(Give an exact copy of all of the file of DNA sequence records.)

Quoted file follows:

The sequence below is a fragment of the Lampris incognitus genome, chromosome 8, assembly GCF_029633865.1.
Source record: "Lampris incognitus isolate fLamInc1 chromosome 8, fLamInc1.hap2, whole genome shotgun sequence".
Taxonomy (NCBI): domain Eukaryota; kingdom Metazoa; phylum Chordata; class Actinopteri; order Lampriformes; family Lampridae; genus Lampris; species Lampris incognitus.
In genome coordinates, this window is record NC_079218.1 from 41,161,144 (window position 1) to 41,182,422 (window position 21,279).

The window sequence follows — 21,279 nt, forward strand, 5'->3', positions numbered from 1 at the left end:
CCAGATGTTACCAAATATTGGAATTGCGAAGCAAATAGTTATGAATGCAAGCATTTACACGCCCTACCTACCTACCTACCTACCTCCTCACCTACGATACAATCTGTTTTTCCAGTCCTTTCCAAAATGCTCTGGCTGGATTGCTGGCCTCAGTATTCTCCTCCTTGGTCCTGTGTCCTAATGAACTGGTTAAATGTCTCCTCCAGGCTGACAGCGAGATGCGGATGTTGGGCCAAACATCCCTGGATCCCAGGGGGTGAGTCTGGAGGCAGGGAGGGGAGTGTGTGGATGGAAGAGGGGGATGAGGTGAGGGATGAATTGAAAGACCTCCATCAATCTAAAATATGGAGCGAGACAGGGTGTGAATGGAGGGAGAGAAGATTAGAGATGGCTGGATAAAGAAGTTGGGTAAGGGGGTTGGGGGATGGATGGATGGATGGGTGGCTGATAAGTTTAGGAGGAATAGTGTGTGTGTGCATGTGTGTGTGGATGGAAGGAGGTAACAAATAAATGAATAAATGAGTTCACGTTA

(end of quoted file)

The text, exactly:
The sequence below is a fragment of the Lampris incognitus genome, chromosome 8, assembly GCF_029633865.1.
Source record: "Lampris incognitus isolate fLamInc1 chromosome 8, fLamInc1.hap2, whole genome shotgun sequence".
Taxonomy (NCBI): domain Eukaryota; kingdom Metazoa; phylum Chordata; class Actinopteri; order Lampriformes; family Lampridae; genus Lampris; species Lampris incognitus.
In genome coordinates, this window is record NC_079218.1 from 41,161,144 (window position 1) to 41,182,422 (window position 21,279).

The window sequence follows — 21,279 nt, forward strand, 5'->3', positions numbered from 1 at the left end:
CCAGATGTTACCAAATATTGGAATTGCGAAGCAAATAGTTATGAATGCAAGCATTTACACGCCCTACCTACCTACCTACCTACCTCCTCACCTACGATACAATCTGTTTTTCCAGTCCTTTCCAAAATGCTCTGGCTGGATTGCTGGCCTCAGTATTCTCCTCCTTGGTCCTGTGTCCTAATGAACTGGTTAAATGTCTCCTCCAGGCTGACAGCGAGATGCGGATGTTGGGCCAAACATCCCTGGATCCCAGGGGGTGAGTCTGGAGGCAGGGAGGGGAGTGTGTGGATGGAAGAGGGGGATGAGGTGAGGGATGAATTGAAAGACCTCCATCAATCTAAAATATGGAGCGAGACAGGGTGTGAATGGAGGGAGAGAAGATTAGAGATGGCTGGATAAAGAAGTTGGGTAAGGGGGTTGGGGGATGGATGGATGGATGGGTGGCTGATAAGTTTAGGAGGAATAGTGTGTGTGTGCATGTGTGTGTGGATGGAAGGAGGTAACAAATAAATGAATAAATGAGTTCACGTTA